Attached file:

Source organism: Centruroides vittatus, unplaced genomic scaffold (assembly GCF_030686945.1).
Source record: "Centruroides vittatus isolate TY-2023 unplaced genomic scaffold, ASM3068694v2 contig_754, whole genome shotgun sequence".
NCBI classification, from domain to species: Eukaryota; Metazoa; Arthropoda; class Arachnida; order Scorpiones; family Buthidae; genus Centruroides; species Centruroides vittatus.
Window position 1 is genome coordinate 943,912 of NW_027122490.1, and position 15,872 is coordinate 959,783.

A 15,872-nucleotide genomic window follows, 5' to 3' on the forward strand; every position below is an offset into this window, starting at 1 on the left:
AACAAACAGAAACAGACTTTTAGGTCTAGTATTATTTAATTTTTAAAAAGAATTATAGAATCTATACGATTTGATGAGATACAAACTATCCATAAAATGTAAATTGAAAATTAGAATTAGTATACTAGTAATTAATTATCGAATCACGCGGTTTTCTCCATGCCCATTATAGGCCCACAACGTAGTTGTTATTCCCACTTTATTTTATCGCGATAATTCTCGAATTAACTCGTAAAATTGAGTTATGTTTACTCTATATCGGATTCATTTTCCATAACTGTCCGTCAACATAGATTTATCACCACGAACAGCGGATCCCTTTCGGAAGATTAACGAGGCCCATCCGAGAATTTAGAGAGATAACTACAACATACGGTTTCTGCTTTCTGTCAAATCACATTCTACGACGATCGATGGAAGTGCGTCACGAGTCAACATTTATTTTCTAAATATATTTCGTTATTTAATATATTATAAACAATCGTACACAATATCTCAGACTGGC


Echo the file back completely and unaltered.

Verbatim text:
Source organism: Centruroides vittatus, unplaced genomic scaffold (assembly GCF_030686945.1).
Source record: "Centruroides vittatus isolate TY-2023 unplaced genomic scaffold, ASM3068694v2 contig_754, whole genome shotgun sequence".
NCBI classification, from domain to species: Eukaryota; Metazoa; Arthropoda; class Arachnida; order Scorpiones; family Buthidae; genus Centruroides; species Centruroides vittatus.
Window position 1 is genome coordinate 943,912 of NW_027122490.1, and position 15,872 is coordinate 959,783.

A 15,872-nucleotide genomic window follows, 5' to 3' on the forward strand; every position below is an offset into this window, starting at 1 on the left:
AACAAACAGAAACAGACTTTTAGGTCTAGTATTATTTAATTTTTAAAAAGAATTATAGAATCTATACGATTTGATGAGATACAAACTATCCATAAAATGTAAATTGAAAATTAGAATTAGTATACTAGTAATTAATTATCGAATCACGCGGTTTTCTCCATGCCCATTATAGGCCCACAACGTAGTTGTTATTCCCACTTTATTTTATCGCGATAATTCTCGAATTAACTCGTAAAATTGAGTTATGTTTACTCTATATCGGATTCATTTTCCATAACTGTCCGTCAACATAGATTTATCACCACGAACAGCGGATCCCTTTCGGAAGATTAACGAGGCCCATCCGAGAATTTAGAGAGATAACTACAACATACGGTTTCTGCTTTCTGTCAAATCACATTCTACGACGATCGATGGAAGTGCGTCACGAGTCAACATTTATTTTCTAAATATATTTCGTTATTTAATATATTATAAACAATCGTACACAATATCTCAGACTGGC